TALLAHASSEE, Fla. – April 3, 2017 – A bill aimed at lowering a tax paid by commercial property owners advanced in the Senate on Monday, as the Senate and House continued down different paths to building a tax cut package.
The Senate’s latest rent-tax reduction proposal – backed by business groups and opposed by the Florida League of Cities – doesn’t include a controversial feature in a separate Senate measure that ties the cut to the repeal of a decades-old tax credit for the insurance industry.
On Monday, the Senate Community Affairs Committee voted 5-2 in support of the measure (SB 484) that would reduce the 6 percent commercial rent tax by a one percentage point.
Critics of the tax have said they would like to eventually eliminate the levy, which doesn’t exist in any other state. Sen. Daphne Campbell, D-Miami, said the Senate should push to reduce the rent tax to 2 percent this year. “If we have to cut the tax, I think that’s a great thing for people,” Campbell said.
Florida Realtors considers the business rent tax cut one of its top legislative priorities this year.
Meanwhile, Sen. Jeff Clemens, a Lake Worth Democrat opposed to the measure, said the state needs to consider areas where Florida lags against other states in term of spending, including mental health funding and per-student funding for public education.
The cut is part of Gov. Rick Scott’s requested $618.4 million in tax cuts. The House and Senate overall tax packages might be closer to each other than to the governor’s overall figure.
“(Senate) President Joe Negron’s goal is for the Legislature to pass a broad-based tax relief package that has a meaningful impact on Florida’s families and businesses,” said Katie Betta, a Negron spokeswoman. Betta noted the eventual tax cut package is expected to follow the process employed in past years, in which the final costs and items would be negotiated later in the session.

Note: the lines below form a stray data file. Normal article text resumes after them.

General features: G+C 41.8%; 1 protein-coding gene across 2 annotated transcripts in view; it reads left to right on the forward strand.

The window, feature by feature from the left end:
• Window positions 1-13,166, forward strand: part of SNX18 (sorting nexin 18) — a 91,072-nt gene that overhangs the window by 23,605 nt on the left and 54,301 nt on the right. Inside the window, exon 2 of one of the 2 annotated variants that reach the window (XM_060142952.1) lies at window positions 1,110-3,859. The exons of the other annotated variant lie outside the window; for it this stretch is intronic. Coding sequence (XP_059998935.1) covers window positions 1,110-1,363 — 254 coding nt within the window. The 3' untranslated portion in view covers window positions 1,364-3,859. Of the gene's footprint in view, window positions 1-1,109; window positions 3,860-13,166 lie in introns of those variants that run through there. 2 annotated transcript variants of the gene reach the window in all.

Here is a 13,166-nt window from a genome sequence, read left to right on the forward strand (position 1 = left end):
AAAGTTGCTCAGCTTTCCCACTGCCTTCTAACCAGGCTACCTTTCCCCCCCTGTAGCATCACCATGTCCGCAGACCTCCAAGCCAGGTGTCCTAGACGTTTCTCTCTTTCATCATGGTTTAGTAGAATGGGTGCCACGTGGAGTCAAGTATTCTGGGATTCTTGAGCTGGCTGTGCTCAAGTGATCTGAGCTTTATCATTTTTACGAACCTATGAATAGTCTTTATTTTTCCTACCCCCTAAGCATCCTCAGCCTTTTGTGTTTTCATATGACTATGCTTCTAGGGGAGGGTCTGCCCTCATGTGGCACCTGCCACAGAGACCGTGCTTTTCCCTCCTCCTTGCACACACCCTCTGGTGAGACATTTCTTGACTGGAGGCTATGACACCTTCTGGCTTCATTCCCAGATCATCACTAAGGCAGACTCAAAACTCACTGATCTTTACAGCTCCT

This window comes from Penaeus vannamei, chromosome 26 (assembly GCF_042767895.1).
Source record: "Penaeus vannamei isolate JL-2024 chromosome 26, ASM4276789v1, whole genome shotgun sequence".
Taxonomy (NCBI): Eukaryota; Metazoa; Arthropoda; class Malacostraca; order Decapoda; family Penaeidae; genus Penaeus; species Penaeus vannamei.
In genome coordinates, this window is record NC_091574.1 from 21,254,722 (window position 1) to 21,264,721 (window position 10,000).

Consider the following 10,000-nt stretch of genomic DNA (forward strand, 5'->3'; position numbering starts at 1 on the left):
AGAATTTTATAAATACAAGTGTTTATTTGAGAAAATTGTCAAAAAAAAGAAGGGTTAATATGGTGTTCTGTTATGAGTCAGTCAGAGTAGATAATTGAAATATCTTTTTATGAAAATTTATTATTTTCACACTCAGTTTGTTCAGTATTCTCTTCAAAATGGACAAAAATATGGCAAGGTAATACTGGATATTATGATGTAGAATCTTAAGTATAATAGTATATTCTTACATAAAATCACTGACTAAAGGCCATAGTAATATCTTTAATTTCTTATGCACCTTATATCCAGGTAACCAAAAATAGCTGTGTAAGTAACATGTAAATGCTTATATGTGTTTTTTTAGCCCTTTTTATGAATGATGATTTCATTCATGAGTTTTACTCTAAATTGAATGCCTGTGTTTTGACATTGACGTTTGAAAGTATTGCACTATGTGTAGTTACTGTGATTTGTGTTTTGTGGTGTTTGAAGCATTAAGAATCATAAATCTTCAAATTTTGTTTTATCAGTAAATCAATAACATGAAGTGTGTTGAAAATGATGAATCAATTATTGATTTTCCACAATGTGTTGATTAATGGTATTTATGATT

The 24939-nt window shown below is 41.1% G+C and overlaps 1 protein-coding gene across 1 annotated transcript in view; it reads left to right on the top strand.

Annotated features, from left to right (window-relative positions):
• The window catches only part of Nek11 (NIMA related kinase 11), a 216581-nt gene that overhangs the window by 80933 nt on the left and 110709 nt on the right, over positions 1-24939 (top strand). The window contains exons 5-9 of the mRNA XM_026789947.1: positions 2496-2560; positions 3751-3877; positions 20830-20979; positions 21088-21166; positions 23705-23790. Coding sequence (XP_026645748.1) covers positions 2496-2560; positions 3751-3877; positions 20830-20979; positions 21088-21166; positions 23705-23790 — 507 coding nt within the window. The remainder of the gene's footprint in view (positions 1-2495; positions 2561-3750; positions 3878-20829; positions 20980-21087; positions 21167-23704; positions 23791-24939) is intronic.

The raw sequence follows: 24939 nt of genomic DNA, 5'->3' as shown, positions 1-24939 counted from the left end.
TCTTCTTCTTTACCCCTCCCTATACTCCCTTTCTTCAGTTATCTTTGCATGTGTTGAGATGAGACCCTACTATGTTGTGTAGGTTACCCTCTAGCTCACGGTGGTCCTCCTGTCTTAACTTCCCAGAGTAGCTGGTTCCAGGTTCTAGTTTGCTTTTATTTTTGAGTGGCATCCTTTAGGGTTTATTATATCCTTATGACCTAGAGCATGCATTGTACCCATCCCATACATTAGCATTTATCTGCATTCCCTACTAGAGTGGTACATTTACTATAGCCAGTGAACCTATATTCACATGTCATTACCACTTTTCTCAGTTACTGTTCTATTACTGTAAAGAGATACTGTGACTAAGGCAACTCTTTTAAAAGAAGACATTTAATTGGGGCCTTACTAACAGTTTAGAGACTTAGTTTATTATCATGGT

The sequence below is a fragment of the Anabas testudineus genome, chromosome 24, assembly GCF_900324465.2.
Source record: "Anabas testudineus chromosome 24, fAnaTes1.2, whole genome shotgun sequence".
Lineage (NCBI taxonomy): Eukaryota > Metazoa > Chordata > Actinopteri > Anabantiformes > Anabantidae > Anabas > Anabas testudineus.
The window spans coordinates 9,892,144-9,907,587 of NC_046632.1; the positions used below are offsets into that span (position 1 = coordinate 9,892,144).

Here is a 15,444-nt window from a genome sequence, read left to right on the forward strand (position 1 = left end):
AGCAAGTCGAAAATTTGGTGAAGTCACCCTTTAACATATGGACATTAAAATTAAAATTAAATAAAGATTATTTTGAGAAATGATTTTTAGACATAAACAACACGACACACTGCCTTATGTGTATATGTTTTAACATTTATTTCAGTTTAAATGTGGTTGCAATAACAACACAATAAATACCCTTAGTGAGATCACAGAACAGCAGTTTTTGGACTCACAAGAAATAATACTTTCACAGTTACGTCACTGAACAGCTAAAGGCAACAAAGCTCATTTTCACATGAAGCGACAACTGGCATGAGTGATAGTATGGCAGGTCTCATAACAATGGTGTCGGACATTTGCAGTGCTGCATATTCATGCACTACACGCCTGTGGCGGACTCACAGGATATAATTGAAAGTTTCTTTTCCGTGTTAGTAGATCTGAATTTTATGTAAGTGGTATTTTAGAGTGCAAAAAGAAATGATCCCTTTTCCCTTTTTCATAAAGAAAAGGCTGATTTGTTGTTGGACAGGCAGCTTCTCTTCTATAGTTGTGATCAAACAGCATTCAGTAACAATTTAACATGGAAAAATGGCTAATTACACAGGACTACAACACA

The 60-day session is approaching its midway point with the chambers about $4 billion apart in their overall budget plans.
For both chambers, the business rent tax cut would make up a large part of the overall package.
In the House Ways & Means Committee proposal, the rent tax would get a temporary, 1.5 percentage-point drop starting Jan. 1. Two years later, the rate would rise to 5.5 percent, a mark intended to be permanent. The House cut is projected to save business owners $190.7 million next fiscal year.
A state Revenue Estimating Conference analysis projects the measure backed Monday by the Senate Community Affairs Committee will cut state and local government revenue by $125.9 million in the next fiscal year, with the savings to business owners growing to $302.2 million on a year-to-year basis.
Another proposal (SB 378), sponsored by Sen. Anitere Flores, R-Miami, and approved by the Senate Finance and Tax Subcommittee, would also reduce the 6 percent commercial rent tax by a single percentage point. However, Flores’ proposal includes Negron’s goal of eliminating a premium-tax credit for insurers that is tied to employee salaries.
Business lobbyists and insurance industry representatives have indicated that the change to the credit the industry has enjoyed since 1987 will drive jobs out of Florida and result in higher premiums for Floridians.
Source: News Service of Florida, Jim Turner